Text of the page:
Facebook is poised to become the first private company in the country to bankroll a full-time beat cop, and several experts say this is likely a blueprint for many more similar partnerships.
“It’s safe to say this is unprecedented,” said Jim Bueermann, president of the Police Foundation, the nation’s oldest police research nonprofit in Washington, D.C. “But this may be the model of the future.”
And while several experts think such arrangements are the product of what they call “good corporate citizenship,” critics are uncomfortable with the idea of a privately paid “Facebook Cop.”
On Tuesday, the Menlo Park City Council will vote whether to accept Facebook’s offer to pay $200,000 a year for three years to pay for a “community safety police officer.” Facebook's headquarters is in Menlo Park, an affluent Silicon Valley city of about 30,000 considered one of the most educated cities in California.
“I find this particularly concerning,” said Alessandro De Giorgi, a justice studies professor at San Jose State University.
Giorgi worries about the ramifications of a private company paying for a historically publicly paid police officer. And in his opinion, any money should go to fund education, not police officers whose job it is to arrest people – especially students - and put them in jail.
"I don't think there is anything ethically wrong with it," said Terry Francke, general counsel for Californians Aware. "But I don't think it's good government. The notion is that government services are paid for by everyone. This comes awfully close to naming rights. So, what will things be called now, Google City Hall?"
Supporters of the plan shudder at nicknames like Facebook Cop and Google City Hall. To them, this is simply a creative way to pay for a public good when tax dollars are increasingly waning.
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"This is a generous gift," Menlo Park Mayor Ray Mueller told NBC Bay Area before the meeting. "And it's a way to keep the community safe." He noted that the contract will have the officer spending most of his or her time near the schools, and not patrolling the campus of Facebook.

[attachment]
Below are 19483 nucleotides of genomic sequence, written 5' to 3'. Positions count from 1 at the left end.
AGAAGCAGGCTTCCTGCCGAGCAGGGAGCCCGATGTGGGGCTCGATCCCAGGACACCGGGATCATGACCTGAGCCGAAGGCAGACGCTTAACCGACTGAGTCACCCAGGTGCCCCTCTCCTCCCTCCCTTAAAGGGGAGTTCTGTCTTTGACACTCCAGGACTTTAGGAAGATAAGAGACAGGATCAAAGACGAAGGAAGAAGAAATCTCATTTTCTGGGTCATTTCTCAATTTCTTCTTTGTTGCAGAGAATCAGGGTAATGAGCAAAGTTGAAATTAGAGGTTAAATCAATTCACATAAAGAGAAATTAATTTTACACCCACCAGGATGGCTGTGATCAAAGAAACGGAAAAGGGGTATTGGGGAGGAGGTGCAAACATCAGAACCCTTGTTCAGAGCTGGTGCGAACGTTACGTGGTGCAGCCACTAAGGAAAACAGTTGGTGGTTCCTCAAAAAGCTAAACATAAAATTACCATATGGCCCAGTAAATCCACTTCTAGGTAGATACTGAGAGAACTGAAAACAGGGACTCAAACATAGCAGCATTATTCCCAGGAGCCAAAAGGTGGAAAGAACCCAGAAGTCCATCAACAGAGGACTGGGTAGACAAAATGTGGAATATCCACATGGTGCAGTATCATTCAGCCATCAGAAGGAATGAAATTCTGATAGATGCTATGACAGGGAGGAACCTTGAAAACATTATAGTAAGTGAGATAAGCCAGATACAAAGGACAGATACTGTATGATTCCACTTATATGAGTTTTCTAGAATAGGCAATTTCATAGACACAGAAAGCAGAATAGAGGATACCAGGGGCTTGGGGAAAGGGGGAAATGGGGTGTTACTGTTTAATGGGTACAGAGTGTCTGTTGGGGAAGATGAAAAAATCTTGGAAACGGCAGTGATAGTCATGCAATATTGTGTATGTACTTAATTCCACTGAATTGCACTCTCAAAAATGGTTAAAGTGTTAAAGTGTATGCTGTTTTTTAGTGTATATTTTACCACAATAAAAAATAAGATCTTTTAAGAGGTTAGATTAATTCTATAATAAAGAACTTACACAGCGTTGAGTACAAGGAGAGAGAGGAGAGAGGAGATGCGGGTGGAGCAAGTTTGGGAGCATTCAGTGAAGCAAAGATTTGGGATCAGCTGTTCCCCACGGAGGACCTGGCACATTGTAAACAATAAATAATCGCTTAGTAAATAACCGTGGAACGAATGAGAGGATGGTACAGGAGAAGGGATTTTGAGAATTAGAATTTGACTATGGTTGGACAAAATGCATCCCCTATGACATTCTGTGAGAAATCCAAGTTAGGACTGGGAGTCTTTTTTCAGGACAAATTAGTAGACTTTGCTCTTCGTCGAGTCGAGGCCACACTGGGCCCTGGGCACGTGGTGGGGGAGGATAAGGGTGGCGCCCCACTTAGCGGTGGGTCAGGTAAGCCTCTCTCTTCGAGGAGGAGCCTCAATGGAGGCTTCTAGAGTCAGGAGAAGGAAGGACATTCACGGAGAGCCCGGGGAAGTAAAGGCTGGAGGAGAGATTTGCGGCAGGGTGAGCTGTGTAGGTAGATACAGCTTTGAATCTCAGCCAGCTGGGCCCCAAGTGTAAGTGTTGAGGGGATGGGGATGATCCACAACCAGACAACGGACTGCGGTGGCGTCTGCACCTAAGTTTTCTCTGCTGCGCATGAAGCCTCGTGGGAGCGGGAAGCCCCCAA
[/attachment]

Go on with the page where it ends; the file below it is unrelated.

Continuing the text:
Specificially, this particular police officer would earn an annual salary of $108,000 plus perks and be tasked to help out school campuses and large businesses in planning security measures. The officer would also gather intelligence on gangs, taggers and drugs and run fire and earthquake drills for schools and surrounding businesses, according to the recommendation written by Menlo Park Police Commander Dave Bertini.
“They’d be a regular beat cop with a special assignment,” Bertini told NBC Bay Area.
The officer would work out of a new substation in the Belle Haven neighborhood, about a quarter of a mile from Facebook headquarters, but a socioeconomic world away.
This particular section of town is relatively poor, and the police officer would be a liaison to the school districts and large business campuses in the area. According to the city council agenda, Facebook employees John Tenanes and Carla Gray came to the police department in October 2013, to offer to pay for such an officer after hearing the city needed help.
A Facebook representative wasn't immediately available for comment Tuesday afternoon.
He added that once Facebook gives the money, the company will have nothing to do with the hiring or disciplining of the officer.
“They are bending over backwards to be good neighbors,” Bertini said. “There is no quid pro quo here.”
Judy Nadler, the former mayor of Santa Clara and the senior fellow in government ethics at the Markkula Center for Applied Ethics, also has never heard of this particular relationship.
And she warned aloud that any city engaging in such a partnership must assure the public that “no priority is given to Facebook. The potential for the conflict of interest, if Facebook asks for an expansion or a waiver of a parking ticket” is certainly there.
But ultimately, Nadler said that as long as that there is are transparent assurances that Facebook won’t get any special treatment, then she supports these type of “commendable public, private partnerships. Especially when the school districts can’t afford the officer themselves.”
Bueermann, from the police foundation, said there are several examples of when companies pony up money for K-9 dogs, and paying for a human officer is just a larger extension of that.
“I’m not sure what’s motivating Facebook,” he said. “But Zuckerberg has been part of this philanthropic movement. I applaud them for their social consciousness.”